Misery is Not a Health Food
Could it be, he asks, that when we consume the flesh and eggs of these birds, "something of the sickness, misery and terror of their lives enters us? Could it be that when we take their flesh or eggs into our bodies, we take in as well something of the kinds of lives they have been forced to endure? Instinctively, I can't help but believe this is so."
Understandably, one does not like to think that the dead bird one is about to consume embodies the suffering of the bird when she or he was alive. So far, all that society has required is that the events that produced the carcass or eggs be removed from consciousness. The possibility that the individual's suffering could somehow persist and be present in the muscles, "juices," and ova about to be ingested is frightful, but is it fanciful?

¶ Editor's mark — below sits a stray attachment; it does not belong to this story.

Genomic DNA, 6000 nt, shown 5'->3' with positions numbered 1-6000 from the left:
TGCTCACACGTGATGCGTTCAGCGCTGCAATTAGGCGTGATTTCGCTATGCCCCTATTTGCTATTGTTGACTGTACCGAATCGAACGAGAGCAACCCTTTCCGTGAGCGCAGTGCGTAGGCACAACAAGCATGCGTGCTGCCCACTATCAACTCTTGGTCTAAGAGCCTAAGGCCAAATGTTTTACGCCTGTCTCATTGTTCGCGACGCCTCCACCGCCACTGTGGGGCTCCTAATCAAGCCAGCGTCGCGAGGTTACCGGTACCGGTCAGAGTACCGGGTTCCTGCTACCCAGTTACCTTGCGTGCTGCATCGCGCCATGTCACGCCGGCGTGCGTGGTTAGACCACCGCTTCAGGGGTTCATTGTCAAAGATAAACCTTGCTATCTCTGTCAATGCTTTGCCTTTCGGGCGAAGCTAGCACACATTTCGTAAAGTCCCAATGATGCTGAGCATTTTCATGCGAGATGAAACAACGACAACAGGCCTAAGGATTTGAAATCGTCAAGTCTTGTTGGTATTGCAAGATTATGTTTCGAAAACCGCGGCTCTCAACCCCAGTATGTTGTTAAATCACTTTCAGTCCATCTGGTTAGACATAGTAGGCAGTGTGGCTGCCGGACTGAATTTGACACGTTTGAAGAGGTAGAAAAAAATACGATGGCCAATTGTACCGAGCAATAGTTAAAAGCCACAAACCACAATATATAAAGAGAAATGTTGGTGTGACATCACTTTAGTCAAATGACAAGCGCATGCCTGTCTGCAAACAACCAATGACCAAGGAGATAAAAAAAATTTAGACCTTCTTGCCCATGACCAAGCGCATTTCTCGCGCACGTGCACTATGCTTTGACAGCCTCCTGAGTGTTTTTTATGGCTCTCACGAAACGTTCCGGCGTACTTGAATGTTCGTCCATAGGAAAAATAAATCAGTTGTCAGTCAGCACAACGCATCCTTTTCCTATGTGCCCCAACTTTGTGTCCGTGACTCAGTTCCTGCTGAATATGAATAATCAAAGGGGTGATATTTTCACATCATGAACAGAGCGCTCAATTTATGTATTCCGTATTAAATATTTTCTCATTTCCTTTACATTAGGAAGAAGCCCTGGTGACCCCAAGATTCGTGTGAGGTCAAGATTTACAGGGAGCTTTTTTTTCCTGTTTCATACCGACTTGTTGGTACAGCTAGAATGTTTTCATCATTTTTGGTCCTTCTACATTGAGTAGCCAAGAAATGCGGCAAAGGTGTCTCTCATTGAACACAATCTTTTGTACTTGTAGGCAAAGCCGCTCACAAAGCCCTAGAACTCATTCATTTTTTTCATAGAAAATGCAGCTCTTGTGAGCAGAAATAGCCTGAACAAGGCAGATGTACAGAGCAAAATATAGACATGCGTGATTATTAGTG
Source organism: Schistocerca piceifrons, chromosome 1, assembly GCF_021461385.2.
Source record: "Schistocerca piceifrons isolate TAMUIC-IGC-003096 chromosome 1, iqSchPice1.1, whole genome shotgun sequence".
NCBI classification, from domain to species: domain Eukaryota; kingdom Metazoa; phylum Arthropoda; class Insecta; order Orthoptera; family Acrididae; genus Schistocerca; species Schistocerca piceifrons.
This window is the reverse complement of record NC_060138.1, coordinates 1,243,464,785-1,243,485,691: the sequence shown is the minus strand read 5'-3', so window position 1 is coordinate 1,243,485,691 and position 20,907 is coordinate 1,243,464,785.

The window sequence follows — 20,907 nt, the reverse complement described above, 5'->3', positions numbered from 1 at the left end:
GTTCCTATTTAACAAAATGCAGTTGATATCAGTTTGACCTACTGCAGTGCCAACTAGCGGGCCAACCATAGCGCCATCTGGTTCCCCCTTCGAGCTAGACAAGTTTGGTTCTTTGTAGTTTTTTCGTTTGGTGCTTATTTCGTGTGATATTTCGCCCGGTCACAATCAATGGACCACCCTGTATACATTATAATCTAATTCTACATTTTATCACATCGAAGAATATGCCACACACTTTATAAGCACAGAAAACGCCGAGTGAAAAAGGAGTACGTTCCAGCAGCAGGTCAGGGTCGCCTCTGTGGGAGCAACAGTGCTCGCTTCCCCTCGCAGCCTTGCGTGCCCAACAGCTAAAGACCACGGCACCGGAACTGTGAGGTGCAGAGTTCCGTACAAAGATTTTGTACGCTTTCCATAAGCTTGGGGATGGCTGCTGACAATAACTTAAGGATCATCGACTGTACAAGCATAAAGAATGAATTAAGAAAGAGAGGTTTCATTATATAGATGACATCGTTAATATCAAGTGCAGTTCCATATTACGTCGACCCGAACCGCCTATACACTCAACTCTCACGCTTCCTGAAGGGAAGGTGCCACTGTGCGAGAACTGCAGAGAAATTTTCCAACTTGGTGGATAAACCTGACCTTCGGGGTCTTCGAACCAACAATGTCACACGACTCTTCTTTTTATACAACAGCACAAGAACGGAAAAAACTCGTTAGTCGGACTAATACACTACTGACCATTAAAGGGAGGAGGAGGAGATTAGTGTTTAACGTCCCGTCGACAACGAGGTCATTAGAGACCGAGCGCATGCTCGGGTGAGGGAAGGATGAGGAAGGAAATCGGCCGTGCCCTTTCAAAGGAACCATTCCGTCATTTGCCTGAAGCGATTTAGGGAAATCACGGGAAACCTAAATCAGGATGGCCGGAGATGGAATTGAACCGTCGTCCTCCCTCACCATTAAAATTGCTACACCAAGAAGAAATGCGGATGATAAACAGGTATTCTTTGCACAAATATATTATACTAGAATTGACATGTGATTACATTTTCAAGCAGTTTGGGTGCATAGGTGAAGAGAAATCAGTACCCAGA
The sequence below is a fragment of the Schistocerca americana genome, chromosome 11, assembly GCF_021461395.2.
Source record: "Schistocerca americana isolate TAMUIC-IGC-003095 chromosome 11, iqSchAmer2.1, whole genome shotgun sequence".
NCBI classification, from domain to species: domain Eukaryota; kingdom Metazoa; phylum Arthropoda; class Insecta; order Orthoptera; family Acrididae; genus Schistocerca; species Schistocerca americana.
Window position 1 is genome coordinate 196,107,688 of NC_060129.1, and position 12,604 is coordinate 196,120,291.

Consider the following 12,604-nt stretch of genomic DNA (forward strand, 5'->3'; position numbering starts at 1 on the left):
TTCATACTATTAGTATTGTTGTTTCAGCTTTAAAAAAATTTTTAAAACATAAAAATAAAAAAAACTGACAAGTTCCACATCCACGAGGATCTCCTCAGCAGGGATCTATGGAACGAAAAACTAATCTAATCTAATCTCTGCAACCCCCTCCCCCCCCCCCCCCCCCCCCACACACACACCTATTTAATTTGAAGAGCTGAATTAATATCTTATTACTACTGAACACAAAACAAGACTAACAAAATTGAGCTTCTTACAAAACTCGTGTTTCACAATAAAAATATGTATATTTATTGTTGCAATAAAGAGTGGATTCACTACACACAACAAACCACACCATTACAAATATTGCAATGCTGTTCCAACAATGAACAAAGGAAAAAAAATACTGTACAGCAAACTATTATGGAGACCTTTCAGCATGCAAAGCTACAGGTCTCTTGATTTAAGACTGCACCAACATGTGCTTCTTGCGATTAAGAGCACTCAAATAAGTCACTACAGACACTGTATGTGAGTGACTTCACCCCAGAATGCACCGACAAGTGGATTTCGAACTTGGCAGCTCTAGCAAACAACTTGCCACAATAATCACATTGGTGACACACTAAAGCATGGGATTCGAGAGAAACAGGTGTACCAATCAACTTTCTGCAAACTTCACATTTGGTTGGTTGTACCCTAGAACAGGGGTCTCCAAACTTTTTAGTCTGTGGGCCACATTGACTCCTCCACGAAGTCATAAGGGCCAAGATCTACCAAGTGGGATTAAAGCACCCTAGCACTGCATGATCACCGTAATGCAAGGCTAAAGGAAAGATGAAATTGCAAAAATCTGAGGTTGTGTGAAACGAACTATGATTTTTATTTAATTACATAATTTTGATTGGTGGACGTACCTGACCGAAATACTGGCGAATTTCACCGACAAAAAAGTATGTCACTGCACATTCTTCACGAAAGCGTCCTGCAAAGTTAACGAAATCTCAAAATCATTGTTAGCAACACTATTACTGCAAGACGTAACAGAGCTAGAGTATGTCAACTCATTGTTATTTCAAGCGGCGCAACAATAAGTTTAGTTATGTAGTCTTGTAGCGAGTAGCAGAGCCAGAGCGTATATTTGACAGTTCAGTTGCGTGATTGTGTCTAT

In 2004, a woman named Laura Alexander described her experience of entering a chicken slaughterhouse for the first time in Arkansas. Of the hanging cage at the entrance where the birds are ripped from the transport crates and hung upside down to begin their final journey through life, she wrote: "You know, I had prepared myself to feel disgusted, sad, and uncomfortable, but nothing could have prepared me for the way I felt. It was like this wave – this wall – of negative energy hitting me in the face when we opened that door. The only thing I can even try to compare it to would be that feeling you get in places like hospitals or jails, where there is suffering and death, dread and fear. Well, take that feeling and magnify it by at least 10 and you will have maybe an inkling of what I felt at the door of that room that day. I couldn't leave fast enough."